In a concurring opinion later adopted as law by lower courts, Justice Lewis F.
Powell Jr. said it was enough "if the defendant perceives the connection
between his crime and the punishment." Justice Powell also said that the
Constitution "forbids the execution only of those who are unaware of the
punishment they are about to suffer and why they are to suffer it."
The United States Court of Appeals for the Fifth Circuit found that Mr.
Panetti had the requisite legal awareness. And the Texas attorney general,
Greg Abbott, has argued that the execution, as yet unscheduled after having
been postponed in 2004, should proceed.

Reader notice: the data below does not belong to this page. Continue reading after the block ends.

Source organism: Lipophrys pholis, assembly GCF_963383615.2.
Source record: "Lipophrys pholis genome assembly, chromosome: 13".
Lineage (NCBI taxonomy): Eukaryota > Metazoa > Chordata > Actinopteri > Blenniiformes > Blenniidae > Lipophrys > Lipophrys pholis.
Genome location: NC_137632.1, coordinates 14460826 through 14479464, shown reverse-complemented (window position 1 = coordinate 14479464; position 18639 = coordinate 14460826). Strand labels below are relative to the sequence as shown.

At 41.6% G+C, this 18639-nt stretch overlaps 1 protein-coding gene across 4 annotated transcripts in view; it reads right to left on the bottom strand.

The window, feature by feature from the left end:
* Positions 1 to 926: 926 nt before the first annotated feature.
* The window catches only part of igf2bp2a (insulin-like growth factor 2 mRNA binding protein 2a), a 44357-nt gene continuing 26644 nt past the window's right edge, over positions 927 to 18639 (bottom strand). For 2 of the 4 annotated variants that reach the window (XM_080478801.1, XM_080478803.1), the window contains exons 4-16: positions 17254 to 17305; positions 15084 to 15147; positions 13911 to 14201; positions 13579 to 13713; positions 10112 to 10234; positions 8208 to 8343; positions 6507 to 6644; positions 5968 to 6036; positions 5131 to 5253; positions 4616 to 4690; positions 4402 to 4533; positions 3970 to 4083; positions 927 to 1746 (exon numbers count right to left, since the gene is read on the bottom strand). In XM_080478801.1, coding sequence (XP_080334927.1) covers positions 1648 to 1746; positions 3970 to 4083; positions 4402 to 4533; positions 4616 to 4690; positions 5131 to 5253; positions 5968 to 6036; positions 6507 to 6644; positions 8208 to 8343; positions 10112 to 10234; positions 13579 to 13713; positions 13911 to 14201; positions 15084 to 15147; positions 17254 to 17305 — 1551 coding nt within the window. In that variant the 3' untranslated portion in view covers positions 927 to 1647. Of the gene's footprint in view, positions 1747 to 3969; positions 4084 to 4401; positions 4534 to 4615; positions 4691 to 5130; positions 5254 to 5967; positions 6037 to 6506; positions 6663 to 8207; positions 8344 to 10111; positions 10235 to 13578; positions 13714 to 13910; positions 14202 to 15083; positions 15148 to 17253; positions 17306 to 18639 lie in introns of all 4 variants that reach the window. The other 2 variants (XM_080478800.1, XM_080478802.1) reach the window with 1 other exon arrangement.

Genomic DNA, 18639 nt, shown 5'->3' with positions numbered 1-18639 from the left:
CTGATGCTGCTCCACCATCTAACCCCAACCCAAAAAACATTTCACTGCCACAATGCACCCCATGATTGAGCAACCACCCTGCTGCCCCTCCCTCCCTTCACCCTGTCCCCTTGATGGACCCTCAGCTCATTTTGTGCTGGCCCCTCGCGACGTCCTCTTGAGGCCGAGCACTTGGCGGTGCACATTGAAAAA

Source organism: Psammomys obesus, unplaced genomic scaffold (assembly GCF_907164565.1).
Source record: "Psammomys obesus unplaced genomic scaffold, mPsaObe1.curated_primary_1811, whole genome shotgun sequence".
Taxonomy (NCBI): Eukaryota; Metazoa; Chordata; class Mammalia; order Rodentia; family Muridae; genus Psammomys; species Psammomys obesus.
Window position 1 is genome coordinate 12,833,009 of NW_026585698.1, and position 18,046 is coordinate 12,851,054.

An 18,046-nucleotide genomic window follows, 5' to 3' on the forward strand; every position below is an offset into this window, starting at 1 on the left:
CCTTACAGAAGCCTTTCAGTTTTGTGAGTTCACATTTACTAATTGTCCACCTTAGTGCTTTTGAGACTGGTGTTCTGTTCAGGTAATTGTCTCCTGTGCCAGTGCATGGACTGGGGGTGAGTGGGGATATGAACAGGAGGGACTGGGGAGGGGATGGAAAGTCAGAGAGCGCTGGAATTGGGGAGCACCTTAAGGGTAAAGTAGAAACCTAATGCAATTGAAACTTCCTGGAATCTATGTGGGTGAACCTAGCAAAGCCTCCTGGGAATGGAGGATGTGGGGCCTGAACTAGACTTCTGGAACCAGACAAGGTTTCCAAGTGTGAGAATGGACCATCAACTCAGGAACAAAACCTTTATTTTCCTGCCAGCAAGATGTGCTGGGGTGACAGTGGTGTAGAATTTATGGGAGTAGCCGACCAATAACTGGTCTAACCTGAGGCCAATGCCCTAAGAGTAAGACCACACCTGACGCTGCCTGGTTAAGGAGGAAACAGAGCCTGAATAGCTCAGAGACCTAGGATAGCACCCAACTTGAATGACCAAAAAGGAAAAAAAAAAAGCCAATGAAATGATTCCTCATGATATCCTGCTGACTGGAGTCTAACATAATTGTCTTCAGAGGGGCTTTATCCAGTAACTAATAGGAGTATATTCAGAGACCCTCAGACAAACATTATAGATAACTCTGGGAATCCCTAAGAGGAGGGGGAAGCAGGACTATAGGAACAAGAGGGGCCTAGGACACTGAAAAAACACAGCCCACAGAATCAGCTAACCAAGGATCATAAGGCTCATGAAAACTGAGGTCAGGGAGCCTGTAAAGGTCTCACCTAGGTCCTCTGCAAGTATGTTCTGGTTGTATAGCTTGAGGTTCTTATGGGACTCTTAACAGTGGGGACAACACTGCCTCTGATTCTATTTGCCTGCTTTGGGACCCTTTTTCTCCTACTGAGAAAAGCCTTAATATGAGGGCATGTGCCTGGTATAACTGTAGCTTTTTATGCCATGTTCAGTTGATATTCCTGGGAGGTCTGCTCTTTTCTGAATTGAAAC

There is no dispute that Mr. Panetti is "profoundly mentally ill," his lawyers
Gregory W. Wiercioch, Keith S. Hampton and Michael C. Gross said in a petition
seeking to overturn the Fifth Circuit ruling. In the decade before the
murders, they said, he was hospitalized 14 times in six institutions for
schizophrenia, manic depression, auditory hallucinations and delusions of
persecution. Believing the devil was in his furniture, he buried it in the
backyard, and thinking the devil was in the walls, he hallucinated that they
were running with blood.
On Sept. 8, 1992, Mr. Panetti, dressed in military fatigues and carrying a
sawed-off shotgun, a rifle and knives, invaded the Fredericksburg home where
his estranged wife, Sonja Alvarado, had taken refuge with her parents, Joe and
Amanda Alvarado. In front of his wife and their 3-year-old daughter, known as
Birdie, he shot the Alvarados to death and took his wife and daughter captive